Nova Scotia exports continue to be buoyed by lobster sales to China
Agri-food exports, which make up 40% of Nova Scotia's total exports, expected to grow 9% this year
Export Development Canada is predicting two years of "spectacular" growth in exports for Nova Scotia thanks to a lower Canadian dollar, a stronger U.S. economy and a new-found Chinese appetite for the province's seafood.
"We are seeing spectacular growth compared to the rest of the country," said Peter Hall, chief economist for the federal Crown corporation which lends to Canadian exporters.
Hall was speaking Tuesday at a meeting of the Halifax Partnership. He predicts agri-food exports — which make up 40 per cent of the province's total exports — will grow by nine per cent this year and five per cent in 2017.
Increase in lobster demand
"Raw fishing products [exported to China] have gone from almost nothing 10 years ago to a $100 million business. When you add processing, that's another $100 million," he explained.
Lobster sales play a huge role.
"The Chinese middle class is growing by Canadian population every year. That increase in wealth is increasing their appetite for things that we have in Canada that are of a higher value. There is an exponential increase in demand for lobster in China."
Chinese coming to Nova Scotia
Chinese companies are also moving into Nova Scotia. The best known example is the 2014 purchase of Capital Seafoods in Eastern Passage by Zoneco, better known in China as Zhangzidao.
Today, the plant is a bustling operation that employs 60 people. On Tuesday, workers were scrambling to ship an order of lobster tails for cruise ships sailing out of Florida.
"How busy? I started at 2 a.m. yesterday morning and I got home at seven o'clock last night — that's how busy we are," said supervisor Peter Stoddart.
Most of its product, however, is flown to China.
'The Chinese model'
Fish broker Chris Meyers of West Fish Canada, in Dartmouth, predicts years of export growth because of the Chinese. He is not surprised to see Chinese companies moving into the Province.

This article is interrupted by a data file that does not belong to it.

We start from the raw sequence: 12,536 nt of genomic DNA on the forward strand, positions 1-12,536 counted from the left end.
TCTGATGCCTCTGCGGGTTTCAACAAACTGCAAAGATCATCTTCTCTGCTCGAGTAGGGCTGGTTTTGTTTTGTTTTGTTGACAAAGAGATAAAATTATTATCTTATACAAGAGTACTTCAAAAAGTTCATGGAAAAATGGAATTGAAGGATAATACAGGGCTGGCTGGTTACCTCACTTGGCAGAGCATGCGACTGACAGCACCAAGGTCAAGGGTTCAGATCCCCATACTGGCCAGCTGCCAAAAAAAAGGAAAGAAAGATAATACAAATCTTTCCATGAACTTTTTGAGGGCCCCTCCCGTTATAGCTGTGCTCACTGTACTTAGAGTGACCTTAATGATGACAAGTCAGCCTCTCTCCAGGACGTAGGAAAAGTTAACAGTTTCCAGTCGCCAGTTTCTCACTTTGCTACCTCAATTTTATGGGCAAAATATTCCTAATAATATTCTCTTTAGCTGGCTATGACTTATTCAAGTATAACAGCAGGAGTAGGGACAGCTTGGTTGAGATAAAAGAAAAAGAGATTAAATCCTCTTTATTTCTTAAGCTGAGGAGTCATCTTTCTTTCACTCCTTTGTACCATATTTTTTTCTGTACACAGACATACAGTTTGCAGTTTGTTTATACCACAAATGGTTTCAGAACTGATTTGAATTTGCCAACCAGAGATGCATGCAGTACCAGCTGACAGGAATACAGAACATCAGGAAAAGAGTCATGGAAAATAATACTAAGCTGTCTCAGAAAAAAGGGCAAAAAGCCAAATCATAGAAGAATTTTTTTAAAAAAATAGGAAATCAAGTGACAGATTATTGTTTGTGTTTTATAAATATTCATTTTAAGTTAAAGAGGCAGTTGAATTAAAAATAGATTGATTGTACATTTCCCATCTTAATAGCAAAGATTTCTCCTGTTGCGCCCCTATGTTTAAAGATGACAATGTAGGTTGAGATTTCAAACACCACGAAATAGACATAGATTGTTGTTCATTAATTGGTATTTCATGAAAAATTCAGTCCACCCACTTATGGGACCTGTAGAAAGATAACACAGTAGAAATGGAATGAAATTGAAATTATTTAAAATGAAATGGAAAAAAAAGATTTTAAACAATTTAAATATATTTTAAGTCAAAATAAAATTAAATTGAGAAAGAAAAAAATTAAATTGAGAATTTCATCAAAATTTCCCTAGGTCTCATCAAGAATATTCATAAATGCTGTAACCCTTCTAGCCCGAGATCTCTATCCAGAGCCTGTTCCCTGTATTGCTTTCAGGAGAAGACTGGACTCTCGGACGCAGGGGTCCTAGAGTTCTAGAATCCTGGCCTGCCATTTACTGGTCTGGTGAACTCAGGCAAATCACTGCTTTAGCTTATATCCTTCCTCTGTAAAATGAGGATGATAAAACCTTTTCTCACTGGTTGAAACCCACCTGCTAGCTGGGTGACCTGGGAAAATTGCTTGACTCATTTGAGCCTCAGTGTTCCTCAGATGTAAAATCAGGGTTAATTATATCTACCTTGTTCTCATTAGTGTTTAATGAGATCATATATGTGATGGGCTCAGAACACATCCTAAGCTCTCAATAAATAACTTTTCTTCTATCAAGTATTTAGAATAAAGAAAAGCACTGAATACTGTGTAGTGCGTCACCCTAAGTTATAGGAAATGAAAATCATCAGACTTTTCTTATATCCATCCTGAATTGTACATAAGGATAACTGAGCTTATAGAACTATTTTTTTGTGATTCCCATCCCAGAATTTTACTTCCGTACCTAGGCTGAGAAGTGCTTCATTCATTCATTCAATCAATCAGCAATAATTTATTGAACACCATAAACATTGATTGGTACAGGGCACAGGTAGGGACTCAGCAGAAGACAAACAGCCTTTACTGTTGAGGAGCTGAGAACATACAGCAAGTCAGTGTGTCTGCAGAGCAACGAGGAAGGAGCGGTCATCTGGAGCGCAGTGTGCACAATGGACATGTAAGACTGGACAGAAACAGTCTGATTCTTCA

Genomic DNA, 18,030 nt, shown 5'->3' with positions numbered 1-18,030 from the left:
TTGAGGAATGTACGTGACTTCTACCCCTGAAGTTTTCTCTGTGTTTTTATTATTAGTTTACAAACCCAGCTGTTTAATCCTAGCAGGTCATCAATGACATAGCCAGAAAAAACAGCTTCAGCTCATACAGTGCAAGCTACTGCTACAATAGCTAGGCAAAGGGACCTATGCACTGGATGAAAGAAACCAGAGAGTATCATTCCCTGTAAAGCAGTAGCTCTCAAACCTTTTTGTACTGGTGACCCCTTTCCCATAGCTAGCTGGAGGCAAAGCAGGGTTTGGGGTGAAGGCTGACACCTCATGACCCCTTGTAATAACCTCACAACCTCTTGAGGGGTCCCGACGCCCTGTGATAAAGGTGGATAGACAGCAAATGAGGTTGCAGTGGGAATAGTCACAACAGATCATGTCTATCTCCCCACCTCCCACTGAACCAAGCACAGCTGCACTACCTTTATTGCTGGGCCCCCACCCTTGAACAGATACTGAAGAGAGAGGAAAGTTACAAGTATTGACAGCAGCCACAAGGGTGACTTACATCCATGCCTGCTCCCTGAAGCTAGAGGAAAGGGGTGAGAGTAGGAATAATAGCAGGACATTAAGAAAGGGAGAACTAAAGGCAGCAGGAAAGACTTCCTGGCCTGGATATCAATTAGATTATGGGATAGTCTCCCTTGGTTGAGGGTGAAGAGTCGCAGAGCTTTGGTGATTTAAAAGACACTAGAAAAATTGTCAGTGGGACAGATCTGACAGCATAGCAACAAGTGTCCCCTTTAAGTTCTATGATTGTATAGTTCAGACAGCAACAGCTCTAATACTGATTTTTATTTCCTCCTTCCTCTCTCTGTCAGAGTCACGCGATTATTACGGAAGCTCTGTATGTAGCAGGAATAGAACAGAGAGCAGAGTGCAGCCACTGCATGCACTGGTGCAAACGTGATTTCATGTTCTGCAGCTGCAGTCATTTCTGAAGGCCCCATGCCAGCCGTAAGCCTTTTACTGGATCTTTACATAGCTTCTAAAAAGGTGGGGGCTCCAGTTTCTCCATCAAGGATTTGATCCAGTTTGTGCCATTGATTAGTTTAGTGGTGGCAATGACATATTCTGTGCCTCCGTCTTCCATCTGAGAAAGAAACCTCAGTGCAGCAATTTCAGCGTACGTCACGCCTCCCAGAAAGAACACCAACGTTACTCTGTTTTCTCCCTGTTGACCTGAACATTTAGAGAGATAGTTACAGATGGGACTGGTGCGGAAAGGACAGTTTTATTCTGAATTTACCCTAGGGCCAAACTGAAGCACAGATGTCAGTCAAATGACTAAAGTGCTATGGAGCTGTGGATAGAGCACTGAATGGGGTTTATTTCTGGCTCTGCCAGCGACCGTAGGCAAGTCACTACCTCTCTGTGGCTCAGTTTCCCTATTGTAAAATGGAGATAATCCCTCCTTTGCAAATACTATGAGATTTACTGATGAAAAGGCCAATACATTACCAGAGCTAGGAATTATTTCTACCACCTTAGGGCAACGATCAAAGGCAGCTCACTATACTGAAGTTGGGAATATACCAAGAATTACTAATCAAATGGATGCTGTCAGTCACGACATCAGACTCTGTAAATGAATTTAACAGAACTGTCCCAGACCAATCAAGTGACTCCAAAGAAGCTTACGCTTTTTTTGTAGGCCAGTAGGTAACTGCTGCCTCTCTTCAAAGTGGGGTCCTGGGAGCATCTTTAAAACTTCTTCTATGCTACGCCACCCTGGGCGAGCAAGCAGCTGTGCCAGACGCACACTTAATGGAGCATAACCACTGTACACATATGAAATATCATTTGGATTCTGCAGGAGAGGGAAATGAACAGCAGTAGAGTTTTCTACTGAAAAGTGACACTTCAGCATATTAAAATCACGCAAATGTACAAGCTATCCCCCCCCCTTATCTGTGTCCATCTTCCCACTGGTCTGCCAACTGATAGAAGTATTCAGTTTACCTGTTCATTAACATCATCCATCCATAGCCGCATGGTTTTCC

"It is the Chinese model to learn a product, deal with it and move further up the [supply] chain. That's why they are buying stations here," Myers told CBC News.
"It's also a frustration with logistics, because when you put it into other people's hands you don't know the real reasons why the product isn't making it to market on time."
Stats Can reporting growth
So far, the predictions of strong export growth are borne from the most recent data from Statistics Canada. It reported a 16 per cent increase in the value of the province's fish and farm products in the first three months of 2016.
Export growth is also forecast to continue for Nova Scotia's three Michelin tire plants — thanks to U.S. truck sales. Export Development Canada predicts 10 per cent growth in the motor vehicle and parts sector this year.
The province's third-largest export sector is forestry. This year it's expected to see the value drop before a rebound in 2017.
Impact on lumber sales
Hall said U.S. tariffs on newsprint will be largely responsible for a four per cent decline in the value of exports. In 2017, he sees a seven per cent increase due to lumber sales.
A low Canadian dollar and a rebound in the U.S. housing market is already having an impact on lumber sales.
"We are seeing more lumber shipments to the U.S. — into New England, but also down to North Carolina, South Carolina and all the way down to Florida," said Joel MacLagan, of EACAN Timber.